Please explain how these four primary sources are related to decolonization and anti-imperialism. Provide quotes from each to support your answer. Vietnamese Declaration of Independence...

Please explain how these four primary sources are related to decolonization and anti-imperialism. Provide quotes from each to support your answer.

Vietnamese Declaration of Independence

The Imperialist Aggressors Can Never Enslave The Heroic Vietnamese People

Cuba: Historical Exception or Vanguard in the Anticolonial Struggle

Establishing Revolutionary Vigilance in Cuba

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This response will deal with each of these documents in turn. The first, the Vietnamese Declaration of Independence, was delivered as a speech by Ho Chi Minh in 1945. Ho was a Vietnamese resistance leader during the Japanese occupation of his homeland during World War II. He hoped, as did many of his countrymen, that the end of the war would mean an end to French rule (the region, known as French Indochina, was part of the French Empire before the war). When France made it clear that they had no interest in granting independence, Ho Chi Minh declared it in 1945. In many ways, this speech marks an early example of decolonization, though decades of war remained before Vietnam became unified under a socialist government. A remarkable quote from this document is as follows:

For more than eighty years, the French imperialists, abusing the standard of Liberty, Equality, and Fraternity, have violated our Fatherland and oppressed our fellow-citizens. They have acted contrary to the ideals of humanity and justice. In the field of politics, they have deprived our people of every democratic liberty. They have enforced inhuman laws . . .

The Declaration paraphrases both the American Declaration of Independence and the French Declaration of the Rights of Man, turning the egalitarian rhetoric of these documents against the French imperialists.

The second document was a report on the Vietnamese war for independence from France. Issued in 1952, it highlighted the victories of the fighters led by Ho. But most importantly, Ho emphasized the support that the United States gave to France, characterizing them both as "imperialist aggressors." In one passage, Ho describes the economic exploitation of Vietnam that he saw as inseparable from imperialism:

U.S. aid [to France] is paid for at a very high price. In the enemy held areas, French capitalism is swept aside by American capitalism. American concerns like the Petroleum Oil Corporation, the Caltex Oil Corporation, the Bethlem Steel Corporation, the Florid Phosphate Corporation and others, monopolise rubber, ores, and other natural resources of our country. U.S. goods swamp the market.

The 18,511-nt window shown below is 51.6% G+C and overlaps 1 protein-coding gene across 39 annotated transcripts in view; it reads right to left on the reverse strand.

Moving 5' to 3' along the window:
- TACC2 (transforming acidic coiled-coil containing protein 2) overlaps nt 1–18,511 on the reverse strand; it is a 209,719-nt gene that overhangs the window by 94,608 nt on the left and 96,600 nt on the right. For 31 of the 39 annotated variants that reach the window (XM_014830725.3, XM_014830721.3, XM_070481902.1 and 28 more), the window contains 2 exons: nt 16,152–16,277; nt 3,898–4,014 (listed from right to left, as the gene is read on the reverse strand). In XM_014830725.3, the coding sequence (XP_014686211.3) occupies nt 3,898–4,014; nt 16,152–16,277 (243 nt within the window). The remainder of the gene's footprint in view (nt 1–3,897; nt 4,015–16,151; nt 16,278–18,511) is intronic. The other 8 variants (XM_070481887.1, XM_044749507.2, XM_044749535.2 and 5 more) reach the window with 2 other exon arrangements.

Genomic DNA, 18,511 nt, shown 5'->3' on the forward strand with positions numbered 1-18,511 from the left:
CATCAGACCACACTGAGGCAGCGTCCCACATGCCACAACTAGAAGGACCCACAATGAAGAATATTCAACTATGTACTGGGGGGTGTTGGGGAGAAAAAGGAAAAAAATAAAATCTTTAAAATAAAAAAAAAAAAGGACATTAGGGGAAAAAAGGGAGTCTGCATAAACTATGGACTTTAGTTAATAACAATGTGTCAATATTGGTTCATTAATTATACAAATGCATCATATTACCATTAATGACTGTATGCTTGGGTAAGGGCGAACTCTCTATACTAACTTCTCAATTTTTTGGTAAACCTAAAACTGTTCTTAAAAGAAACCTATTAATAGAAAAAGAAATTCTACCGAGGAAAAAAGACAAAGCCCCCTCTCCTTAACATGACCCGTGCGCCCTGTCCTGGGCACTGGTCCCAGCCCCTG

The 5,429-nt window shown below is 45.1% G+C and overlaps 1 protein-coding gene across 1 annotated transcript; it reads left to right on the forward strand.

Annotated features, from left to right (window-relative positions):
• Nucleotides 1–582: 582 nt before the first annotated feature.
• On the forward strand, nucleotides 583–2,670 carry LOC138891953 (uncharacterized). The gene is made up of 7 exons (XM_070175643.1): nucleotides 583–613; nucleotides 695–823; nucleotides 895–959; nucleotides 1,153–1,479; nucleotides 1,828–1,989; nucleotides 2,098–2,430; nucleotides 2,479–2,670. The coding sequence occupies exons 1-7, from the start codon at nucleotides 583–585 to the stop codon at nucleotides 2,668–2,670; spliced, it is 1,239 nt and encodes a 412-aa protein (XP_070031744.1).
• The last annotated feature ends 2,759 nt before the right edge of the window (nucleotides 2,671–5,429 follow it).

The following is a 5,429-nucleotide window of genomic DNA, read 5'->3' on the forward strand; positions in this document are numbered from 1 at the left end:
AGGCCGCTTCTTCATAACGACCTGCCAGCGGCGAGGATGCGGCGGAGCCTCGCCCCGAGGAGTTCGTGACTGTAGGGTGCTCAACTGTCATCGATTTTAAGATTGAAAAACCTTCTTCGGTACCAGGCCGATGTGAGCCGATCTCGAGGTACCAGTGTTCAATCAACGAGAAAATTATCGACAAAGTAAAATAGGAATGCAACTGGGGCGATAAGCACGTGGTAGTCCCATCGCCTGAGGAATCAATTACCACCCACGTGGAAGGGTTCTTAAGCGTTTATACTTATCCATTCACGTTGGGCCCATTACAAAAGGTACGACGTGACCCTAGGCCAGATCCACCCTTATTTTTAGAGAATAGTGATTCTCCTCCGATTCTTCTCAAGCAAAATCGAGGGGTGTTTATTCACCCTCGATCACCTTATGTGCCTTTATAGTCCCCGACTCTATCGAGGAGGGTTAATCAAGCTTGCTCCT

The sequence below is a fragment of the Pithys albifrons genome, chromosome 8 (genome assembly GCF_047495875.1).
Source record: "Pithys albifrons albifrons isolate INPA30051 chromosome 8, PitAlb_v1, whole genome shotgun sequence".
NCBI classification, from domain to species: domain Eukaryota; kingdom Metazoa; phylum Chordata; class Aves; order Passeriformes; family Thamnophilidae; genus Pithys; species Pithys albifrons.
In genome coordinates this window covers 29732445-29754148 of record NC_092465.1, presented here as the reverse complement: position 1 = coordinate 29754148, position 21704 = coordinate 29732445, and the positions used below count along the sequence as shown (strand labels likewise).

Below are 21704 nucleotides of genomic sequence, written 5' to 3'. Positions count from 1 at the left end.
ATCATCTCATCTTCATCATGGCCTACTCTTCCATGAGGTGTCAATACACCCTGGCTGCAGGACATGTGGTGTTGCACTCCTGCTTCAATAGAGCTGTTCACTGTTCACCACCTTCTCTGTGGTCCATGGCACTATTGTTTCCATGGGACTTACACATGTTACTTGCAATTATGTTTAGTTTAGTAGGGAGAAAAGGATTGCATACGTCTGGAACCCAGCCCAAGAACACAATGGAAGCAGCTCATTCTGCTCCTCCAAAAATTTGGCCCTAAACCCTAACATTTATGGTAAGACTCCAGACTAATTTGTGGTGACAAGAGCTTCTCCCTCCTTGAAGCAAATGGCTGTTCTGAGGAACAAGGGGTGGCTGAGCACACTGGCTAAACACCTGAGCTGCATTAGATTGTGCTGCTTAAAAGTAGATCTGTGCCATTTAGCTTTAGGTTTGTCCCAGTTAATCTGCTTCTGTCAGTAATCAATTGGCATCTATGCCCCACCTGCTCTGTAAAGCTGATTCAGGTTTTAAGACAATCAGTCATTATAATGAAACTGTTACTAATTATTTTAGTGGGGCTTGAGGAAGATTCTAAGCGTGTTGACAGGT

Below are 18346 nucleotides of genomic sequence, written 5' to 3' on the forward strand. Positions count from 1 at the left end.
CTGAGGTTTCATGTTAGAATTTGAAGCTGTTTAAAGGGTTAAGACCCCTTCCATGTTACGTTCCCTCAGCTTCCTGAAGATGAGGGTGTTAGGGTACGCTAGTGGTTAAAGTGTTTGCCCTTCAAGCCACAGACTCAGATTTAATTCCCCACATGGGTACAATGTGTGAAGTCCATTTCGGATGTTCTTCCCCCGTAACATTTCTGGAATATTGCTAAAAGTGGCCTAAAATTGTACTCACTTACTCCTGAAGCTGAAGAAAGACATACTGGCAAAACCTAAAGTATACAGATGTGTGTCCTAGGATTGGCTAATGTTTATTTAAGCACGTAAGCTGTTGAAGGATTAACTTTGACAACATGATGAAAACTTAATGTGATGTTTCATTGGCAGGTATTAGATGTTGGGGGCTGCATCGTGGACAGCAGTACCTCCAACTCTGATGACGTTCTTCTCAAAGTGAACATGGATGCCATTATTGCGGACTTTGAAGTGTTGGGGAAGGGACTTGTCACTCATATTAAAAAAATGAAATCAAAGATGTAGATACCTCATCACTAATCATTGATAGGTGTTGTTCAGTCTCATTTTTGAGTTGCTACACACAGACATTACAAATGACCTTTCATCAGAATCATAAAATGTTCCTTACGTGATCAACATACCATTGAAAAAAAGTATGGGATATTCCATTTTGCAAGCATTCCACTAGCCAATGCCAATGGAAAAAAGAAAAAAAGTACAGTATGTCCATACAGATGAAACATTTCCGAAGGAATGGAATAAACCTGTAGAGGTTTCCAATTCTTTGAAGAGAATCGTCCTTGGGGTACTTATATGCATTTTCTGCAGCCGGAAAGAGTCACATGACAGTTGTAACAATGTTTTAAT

This document paints the decolonization and anti-imperialist struggle in Marxian terms, arguing that the American presence in the region would be as exploitative as the French presence. As the title suggests, Ho claims in the speech that neither the French nor their American backers will ever achieve victory over the Vietnamese people.

The next document, "Cuba: Historical Exception or vanguard in the anticolonial struggle," was written by revolutionary leader Ernesto "Che" Guevara in 1961. Guevara, having participated in the Cuban Revolution that overthrew the US-backed dictator Fulgencio Batista, is arguing that other states in Latin America should mount a socialist revolution as well. He claims that they face the same circumstances that Cuba did before the revolution, many of which stem from American domination. He warns that although revolutionary struggle will be difficult, because the United States will act to thwart leftist movements in Latin America, the conditions are still right for revolution:

New conditions will make the flow of these revolutionary movements easier as they give the masses consciousness of their destiny and the certainty that it is possible.

Finally, "Establishing Revolutionary Vigilance in Cuba" demonstrates the lengths that Fidel Castro, leader of the Cuban Revolution, was willing to go to in order to maintain and protect the revolution. It also highlights the constant threat that the United States posed to leftist regimes during the Cold War in Latin America. Castro emphasized the urgency of the revolutionary struggle, claiming that the Cubans were "on the frontline, a small country with few economic resources giving battle on the frontline for our sovereignty, destiny, and right." Unlike Ho Chi Minh, who lived in a French colony, Castro and Guevara argue that American influence is more insidious, as they propped up corrupt and exploitative regimes. This was the form of imperialism they sought to overthrow as they attempted to establish socialist revolutions in Cuba and Latin America.